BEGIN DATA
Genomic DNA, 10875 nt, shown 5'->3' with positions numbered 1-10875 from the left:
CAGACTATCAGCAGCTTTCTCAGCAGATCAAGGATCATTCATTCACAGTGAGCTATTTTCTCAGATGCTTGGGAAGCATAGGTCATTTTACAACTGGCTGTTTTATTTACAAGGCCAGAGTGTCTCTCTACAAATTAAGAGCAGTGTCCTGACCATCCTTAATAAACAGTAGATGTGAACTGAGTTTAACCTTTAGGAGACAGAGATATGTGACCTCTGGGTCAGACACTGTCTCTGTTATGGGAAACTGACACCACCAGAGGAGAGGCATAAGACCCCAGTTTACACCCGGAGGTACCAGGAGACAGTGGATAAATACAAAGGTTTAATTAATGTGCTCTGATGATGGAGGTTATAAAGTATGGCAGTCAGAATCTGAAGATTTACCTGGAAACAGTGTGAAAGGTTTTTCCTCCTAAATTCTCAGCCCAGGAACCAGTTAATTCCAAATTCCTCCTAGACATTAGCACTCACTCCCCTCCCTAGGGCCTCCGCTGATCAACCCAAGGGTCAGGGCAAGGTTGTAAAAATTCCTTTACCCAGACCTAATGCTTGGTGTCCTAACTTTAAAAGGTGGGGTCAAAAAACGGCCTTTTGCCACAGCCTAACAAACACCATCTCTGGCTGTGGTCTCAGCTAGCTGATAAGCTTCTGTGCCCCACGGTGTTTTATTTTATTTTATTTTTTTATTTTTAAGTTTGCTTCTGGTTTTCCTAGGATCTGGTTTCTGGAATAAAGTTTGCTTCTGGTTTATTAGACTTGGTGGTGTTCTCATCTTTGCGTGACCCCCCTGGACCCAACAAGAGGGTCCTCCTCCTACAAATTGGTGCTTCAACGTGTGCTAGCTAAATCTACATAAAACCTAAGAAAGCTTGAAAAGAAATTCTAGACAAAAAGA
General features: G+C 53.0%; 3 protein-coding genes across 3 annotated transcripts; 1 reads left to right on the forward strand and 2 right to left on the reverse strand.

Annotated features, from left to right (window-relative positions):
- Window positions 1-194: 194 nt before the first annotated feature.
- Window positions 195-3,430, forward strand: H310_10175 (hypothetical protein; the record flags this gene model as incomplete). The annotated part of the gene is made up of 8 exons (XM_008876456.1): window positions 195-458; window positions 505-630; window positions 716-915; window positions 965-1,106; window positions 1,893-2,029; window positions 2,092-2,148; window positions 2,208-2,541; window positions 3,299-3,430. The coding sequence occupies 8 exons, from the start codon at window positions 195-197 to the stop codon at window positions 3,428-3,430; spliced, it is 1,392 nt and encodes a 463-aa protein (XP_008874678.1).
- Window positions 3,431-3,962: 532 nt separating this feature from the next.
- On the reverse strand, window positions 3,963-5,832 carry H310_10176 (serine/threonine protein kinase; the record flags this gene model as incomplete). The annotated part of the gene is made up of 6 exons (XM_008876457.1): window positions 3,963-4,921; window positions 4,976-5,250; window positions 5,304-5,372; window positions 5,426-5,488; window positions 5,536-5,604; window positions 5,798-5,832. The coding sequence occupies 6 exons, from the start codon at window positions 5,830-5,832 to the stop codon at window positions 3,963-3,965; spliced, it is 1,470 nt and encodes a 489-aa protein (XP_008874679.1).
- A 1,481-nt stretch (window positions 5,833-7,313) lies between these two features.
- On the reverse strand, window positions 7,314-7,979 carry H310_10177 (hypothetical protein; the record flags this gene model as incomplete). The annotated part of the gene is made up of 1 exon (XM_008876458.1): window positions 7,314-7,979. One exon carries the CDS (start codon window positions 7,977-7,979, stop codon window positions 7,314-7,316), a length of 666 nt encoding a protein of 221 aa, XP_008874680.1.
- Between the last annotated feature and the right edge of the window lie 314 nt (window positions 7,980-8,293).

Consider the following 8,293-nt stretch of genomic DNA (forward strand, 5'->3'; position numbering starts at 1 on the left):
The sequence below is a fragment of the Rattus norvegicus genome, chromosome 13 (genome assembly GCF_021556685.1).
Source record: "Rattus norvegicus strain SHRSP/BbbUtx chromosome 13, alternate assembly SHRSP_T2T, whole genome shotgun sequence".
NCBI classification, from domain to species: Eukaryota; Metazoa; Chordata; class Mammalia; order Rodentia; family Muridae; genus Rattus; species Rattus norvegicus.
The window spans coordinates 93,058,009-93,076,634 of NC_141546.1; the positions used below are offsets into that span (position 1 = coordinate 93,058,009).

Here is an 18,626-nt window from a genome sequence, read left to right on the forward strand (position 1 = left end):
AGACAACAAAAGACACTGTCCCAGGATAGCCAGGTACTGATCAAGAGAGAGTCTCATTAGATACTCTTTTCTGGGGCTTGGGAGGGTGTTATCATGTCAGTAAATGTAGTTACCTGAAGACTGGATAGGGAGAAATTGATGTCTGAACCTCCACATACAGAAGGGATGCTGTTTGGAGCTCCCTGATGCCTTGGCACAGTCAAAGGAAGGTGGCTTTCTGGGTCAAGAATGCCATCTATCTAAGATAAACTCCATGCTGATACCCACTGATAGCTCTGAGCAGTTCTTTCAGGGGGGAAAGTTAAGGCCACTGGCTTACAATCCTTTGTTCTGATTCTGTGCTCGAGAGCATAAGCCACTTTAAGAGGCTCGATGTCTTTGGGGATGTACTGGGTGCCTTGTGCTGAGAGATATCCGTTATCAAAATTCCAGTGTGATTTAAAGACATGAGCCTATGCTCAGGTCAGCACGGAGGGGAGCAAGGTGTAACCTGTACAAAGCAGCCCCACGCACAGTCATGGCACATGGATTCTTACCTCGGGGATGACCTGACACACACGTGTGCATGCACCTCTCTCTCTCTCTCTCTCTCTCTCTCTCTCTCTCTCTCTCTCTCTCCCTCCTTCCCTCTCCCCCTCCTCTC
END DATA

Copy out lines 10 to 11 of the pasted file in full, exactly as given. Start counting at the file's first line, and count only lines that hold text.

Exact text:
- On the reverse strand, window positions 7,314-7,979 carry H310_10177 (hypothetical protein; the record flags this gene model as incomplete). The annotated part of the gene is made up of 1 exon (XM_008876458.1): window positions 7,314-7,979. One exon carries the CDS (start codon window positions 7,977-7,979, stop codon window positions 7,314-7,316), a length of 666 nt encoding a protein of 221 aa, XP_008874680.1.
- Between the last annotated feature and the right edge of the window lie 314 nt (window positions 7,980-8,293).